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Kaleidoscope of Rainbows Import

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Audio CD, Import, January 16, 2006
$33.76 $25.73

Product Details

  • Audio CD (January 16, 2006)
  • Number of Discs: 1
  • Format: Import
  • Label: AIRMAIL JAPAN
  • ASIN: B000ECWZXE
  • Average Customer Review: 5.0 out of 5 stars  See all reviews (3 customer reviews)
  • Amazon Best Sellers Rank: #2,346,037 in Music (See Top 100 in Music)

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6 of 7 people found the following review helpful By John Frame on February 5, 2006
Format: Audio CD Verified Purchase
I bought the LP of Kaleidoscope Of Rainbows in the late 70's following the recommendation by a friend who loved great jazz. This album includes several styles though, and it is simply captivating for the interplay of tone and rhythm.

It is an absolute joy to hear this carefully remastered 24bit/96khz version on CD. Every pop and click on the LP was a tragic distraction, but it is immediately obvious just how sonically superior the Dusk Fire Records (2005) CD version is when compared to the vinyl. You really do hear SO much more of the intricate detail of the ensemble. You can also fully appreciate Paul Buckmaster's superbly crafted production.

The booket includes Neil's original comments from the LP cover, plus "an introduction" by Peter Muir (December 2004) which includes a detailed biography of the late Neil Ardley and "an appreciation" by Neil's long time(1964 - 2004) musical collaborator Barbara Thompson, who plays alto and soprano flute on 6 of these 7 tracks.

Surely no collection of seventies jazz could be complete without this album - and this particular CD presents the timeless work perfectly.

I am more than impressed - I am in love with this music all over again.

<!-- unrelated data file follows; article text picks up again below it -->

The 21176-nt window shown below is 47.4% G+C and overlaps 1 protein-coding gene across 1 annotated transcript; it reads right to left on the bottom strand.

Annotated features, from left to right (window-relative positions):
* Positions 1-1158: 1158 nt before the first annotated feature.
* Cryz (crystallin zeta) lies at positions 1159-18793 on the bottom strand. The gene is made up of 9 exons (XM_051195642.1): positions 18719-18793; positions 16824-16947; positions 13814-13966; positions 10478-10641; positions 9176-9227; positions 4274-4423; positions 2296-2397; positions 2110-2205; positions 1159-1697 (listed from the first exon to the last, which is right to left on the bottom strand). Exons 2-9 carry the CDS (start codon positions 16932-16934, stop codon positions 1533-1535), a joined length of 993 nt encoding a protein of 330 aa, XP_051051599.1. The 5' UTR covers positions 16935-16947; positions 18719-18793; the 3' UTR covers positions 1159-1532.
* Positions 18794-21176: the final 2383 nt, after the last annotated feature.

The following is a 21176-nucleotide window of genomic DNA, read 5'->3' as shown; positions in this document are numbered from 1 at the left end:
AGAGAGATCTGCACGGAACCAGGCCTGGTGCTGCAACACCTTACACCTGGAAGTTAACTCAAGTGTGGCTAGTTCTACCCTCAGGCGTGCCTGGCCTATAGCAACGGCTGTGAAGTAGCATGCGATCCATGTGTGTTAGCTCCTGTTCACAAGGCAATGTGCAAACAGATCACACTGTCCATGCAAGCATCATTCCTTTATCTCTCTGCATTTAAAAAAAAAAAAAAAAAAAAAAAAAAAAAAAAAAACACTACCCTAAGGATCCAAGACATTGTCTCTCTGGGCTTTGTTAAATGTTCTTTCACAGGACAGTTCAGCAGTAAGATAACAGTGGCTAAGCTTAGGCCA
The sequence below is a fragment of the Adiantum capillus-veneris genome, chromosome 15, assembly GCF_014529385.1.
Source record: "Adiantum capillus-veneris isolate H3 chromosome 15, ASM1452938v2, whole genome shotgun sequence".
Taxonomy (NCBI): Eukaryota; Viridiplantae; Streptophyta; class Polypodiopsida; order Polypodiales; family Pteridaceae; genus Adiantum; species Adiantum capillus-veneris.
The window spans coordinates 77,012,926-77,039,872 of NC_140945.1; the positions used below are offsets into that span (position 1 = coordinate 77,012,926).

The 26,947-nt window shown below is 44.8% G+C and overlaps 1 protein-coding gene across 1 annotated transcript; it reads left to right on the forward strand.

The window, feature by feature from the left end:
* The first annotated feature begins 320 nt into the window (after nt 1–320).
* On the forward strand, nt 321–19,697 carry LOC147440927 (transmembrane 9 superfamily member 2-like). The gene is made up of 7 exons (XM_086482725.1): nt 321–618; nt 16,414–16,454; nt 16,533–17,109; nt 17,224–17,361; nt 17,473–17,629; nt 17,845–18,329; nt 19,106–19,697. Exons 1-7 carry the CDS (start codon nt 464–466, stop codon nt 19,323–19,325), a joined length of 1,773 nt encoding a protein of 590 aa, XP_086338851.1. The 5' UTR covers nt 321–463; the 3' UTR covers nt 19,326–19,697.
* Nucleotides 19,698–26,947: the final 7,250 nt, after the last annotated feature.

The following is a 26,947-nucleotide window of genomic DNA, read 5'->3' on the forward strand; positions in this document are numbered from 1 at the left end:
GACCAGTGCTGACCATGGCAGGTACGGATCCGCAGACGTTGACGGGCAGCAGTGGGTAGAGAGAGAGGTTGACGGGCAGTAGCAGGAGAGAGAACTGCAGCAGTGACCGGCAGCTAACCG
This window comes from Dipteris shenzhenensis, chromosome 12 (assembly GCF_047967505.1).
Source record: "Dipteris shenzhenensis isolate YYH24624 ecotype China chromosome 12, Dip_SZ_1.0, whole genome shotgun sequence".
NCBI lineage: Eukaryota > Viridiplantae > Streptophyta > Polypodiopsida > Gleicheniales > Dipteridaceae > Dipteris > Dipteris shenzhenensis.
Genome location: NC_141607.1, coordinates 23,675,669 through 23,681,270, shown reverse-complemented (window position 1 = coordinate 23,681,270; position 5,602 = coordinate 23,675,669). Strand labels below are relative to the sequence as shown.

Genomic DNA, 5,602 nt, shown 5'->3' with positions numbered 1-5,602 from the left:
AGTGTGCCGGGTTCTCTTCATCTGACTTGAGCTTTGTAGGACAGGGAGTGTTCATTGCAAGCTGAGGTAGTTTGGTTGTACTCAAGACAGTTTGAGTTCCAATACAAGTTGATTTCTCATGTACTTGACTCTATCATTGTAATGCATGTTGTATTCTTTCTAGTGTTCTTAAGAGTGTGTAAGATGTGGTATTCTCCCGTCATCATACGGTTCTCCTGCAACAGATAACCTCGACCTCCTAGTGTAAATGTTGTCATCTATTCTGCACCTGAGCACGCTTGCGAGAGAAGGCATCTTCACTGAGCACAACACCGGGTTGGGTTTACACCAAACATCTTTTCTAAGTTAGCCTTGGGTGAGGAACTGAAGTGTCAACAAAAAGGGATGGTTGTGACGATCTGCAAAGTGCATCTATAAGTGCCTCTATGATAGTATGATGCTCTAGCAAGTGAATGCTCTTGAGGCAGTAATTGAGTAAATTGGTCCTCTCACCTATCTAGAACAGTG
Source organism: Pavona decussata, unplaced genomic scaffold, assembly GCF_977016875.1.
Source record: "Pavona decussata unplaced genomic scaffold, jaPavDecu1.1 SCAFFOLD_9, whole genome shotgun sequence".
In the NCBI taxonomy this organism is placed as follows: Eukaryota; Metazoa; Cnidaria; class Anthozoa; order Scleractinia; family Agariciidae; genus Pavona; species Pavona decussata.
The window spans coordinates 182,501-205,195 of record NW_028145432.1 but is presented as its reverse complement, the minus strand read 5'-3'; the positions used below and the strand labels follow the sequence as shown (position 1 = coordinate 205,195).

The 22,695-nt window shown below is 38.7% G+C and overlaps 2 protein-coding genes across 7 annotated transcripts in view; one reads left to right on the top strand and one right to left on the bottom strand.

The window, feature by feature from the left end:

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2 of 2 people found the following review helpful By David Lindsay on December 28, 2007
Format: Audio CD
Neil Ardley was one of the most distinctive composers of the British jazz scene. His work was always melodic and accessible. This 1976 album was hailed as a masterpiece when it came out. The All Music Guide described the album as "one of the great musical achievements of our age." Kaleidoscope of Rainbows drew in contributions from Ian Carr, Paul Buckmaster, Tony Coe, Dave MacRae, and Barbara Thompson, the very cream of what was then a vibrant UK jazz scene. To quote Dave Gelly in the Guardian "Kaleidoscope of Rainbows is a classic, not just of British jazz, but of 20th-century music."

The music is developed from the basic five note pelog scale used in Balinese music. The suite has seven movements, ranging in mood from the gentle and pastoral to the fiery and urgent. There are similarities to Pat Metheny's Secret Story which had a Cambodian influence. This was the first album in which Ardley explored electronic music.

The personnel on the album: Neil Ardley, director, synthesiser; Bob Bertles, alto saxophone, soprano saxophone, flute; Paul Buckmaster, acoustic and electric cello; Ian Carr, trumpet, flugelhorn; Geoff Castle, electric piano, synthesiser; Tony Coe, tenor saxophone, clarinet, bass clarinet; Dave Macrae, electric piano, synthesiser; Roger Sellers, drums; Ken Shaw, guitar; Brian Smith, tenor saxophone, soprano saxophone, flute, alto flute; Roger Sutton, bass guitar, electric bass; Barbara Thompson, alto saxophone, soprano saxophone, flute; Trevor Tomkins, percussion, vibraphone. Stan Sulzman replaces Barbara Thompson on "Rainbow Two." John Taylor replaces Dave Macrae on "Rainbow Six" and "Rainbow Seven."
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Format: Audio CD
Kaleidoscope of Rainbows starts out scrupulously restricting itself to the Balinese pelog (?) scale with an ever-shifting background reminiscent of the gamelan, setting down a theme that it recalls at the very end. As the sections go on, they gradually add back more of the chromatic scale we Westerners are accustomed to. The journey is thoroughly enjoyable; as a sucker for the melancholy, my favorite has to be Rainbow Four, featuring a heartbreakingly beautiful sax solo from Barbara Thompson.

I'm certainly no scholar of jazz, and can't properly place it in a list--if such a list even makes sense. I can say that this is gorgeous music, and I think you'll enjoy it.
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